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We need a Heritage By Law now - not when it is too late to matter

I wrote to Tony Van Bynen, the Mayor of Newmarket, on 30 April 2013 urging him to take immediate steps to bring forward a By Law to create a Heritage Conservation District on Main Street South.

Developers, I said, are knocking at the door.

The Mayor asked the Director of Planning and Building Services, Rick Nethery, to reply on his behalf and he tells me that funding would be sought in the 2014 Budget. The Director says:

“While I don’t expect a specific report on the Heritage Conservation District by law, I do expect that its resources will be part of the budget request.”

Mr Nethery tells me in a later exchange that

 “…the by-law adopting a Heritage Conservation District is required to fully implement the District Plan and have it be in full force and effect. While we utilize the (Heritage Conservation District) Plan to assist in evaluating proposals, the passing of an adopting by-law gives the Plan its Official status.”

On Monday 17 June, Newmarket’s Committee of the Whole sat through a formal presentation on the proposed Clock Tower development given by Chris Bobyk (see earlier blog post).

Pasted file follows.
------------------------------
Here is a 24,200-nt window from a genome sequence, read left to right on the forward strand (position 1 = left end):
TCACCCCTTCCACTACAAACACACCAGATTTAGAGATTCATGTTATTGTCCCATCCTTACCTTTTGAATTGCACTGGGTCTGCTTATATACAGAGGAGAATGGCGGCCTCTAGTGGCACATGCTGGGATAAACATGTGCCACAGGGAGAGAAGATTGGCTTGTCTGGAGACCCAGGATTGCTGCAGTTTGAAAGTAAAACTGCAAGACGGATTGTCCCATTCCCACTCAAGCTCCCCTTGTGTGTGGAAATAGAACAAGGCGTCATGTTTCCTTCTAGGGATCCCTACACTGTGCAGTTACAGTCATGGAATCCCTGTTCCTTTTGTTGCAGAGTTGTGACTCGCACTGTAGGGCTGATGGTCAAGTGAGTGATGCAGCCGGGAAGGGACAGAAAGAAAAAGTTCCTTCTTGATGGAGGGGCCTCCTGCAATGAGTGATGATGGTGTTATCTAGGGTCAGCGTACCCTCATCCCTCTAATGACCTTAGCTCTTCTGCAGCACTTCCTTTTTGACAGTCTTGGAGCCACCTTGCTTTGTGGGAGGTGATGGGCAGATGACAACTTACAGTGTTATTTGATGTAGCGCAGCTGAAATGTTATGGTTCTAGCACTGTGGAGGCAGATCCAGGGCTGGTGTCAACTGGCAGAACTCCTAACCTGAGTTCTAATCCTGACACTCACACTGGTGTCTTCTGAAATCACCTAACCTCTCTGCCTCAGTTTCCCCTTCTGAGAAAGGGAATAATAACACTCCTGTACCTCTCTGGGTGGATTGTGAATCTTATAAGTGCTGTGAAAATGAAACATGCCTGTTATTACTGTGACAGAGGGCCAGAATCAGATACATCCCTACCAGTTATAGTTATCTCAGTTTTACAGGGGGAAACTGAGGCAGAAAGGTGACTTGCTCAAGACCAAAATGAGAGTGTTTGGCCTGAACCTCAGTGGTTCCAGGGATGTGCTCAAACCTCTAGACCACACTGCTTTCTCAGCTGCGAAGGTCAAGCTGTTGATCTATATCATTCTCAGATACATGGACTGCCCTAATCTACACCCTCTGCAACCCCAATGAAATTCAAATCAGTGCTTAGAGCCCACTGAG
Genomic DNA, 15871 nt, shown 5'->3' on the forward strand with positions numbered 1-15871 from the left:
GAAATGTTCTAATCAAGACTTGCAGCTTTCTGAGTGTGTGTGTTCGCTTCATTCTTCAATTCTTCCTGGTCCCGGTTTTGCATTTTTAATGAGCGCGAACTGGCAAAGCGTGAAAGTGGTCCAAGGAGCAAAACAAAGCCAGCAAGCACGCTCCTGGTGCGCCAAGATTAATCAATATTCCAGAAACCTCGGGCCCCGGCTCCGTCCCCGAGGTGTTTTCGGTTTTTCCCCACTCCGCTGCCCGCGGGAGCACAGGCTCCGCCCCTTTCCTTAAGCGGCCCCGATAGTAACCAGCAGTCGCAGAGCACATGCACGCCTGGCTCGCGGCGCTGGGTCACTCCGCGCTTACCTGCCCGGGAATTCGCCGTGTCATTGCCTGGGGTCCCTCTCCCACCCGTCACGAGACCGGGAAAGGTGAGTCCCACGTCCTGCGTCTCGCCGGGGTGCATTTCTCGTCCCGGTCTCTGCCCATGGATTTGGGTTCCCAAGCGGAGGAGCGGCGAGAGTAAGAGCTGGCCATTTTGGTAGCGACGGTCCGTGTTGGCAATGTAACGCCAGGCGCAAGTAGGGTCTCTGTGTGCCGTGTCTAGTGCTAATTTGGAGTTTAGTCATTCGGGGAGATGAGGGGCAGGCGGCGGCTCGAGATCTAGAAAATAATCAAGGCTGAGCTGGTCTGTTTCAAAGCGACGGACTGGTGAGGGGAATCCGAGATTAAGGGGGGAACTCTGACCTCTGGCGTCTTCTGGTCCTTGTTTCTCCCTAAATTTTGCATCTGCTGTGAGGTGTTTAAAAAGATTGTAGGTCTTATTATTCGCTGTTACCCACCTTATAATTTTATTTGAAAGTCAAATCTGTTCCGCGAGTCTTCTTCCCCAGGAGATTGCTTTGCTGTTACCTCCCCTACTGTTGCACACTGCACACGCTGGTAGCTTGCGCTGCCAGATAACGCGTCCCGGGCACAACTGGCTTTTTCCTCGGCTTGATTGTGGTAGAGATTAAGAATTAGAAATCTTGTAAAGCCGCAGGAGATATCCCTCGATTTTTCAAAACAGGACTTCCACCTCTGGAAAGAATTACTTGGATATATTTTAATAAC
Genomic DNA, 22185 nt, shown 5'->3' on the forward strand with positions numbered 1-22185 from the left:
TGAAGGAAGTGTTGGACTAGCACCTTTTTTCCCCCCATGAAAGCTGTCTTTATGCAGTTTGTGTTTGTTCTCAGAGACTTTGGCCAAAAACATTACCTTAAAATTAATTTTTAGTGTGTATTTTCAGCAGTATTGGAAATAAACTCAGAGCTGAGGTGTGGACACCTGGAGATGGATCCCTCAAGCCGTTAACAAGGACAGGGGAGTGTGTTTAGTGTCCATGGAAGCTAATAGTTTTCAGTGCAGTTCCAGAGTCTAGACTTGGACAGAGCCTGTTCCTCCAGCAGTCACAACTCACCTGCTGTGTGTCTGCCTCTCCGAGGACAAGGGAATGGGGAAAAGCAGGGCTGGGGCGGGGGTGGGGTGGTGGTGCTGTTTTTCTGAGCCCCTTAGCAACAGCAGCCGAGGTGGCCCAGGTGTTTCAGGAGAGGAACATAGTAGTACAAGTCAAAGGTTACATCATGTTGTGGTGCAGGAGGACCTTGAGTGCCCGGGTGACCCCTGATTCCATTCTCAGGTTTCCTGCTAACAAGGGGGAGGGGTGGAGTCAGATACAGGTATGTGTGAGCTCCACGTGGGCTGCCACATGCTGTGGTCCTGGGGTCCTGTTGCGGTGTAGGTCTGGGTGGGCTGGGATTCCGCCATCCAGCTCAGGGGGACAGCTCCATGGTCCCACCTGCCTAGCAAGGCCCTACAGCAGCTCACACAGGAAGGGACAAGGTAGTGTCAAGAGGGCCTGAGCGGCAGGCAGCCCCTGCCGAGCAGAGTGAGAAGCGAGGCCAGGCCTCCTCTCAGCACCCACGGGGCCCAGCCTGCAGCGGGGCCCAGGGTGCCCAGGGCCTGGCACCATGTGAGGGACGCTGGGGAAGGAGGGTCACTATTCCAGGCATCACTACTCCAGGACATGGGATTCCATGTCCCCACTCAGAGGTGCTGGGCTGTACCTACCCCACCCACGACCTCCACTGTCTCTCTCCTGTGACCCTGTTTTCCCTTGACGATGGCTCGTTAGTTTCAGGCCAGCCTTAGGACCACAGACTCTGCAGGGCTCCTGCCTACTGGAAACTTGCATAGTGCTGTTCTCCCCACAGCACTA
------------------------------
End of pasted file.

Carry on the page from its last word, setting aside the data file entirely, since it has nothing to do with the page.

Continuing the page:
Councillors now know what is in the developer’s mind even though no formal application has been lodged.

The Clock Tower building at 180 Main Street South is designated under the Ontario Heritage Act, but the Town’s planners tell us the historic commercial buildings at 184, 188 and 194 Main Street South have not been formally adopted by the Council“and as such have no legal standing under the Ontario Heritage Act”.

Clearly this leaves a gaping hole in the Town’s defences if the Council decides to resist the Clock Tower redevelopment.

The drafting of an implementing by law is the work of moments.

For reasons now obvious to all, it should be done without further delay.

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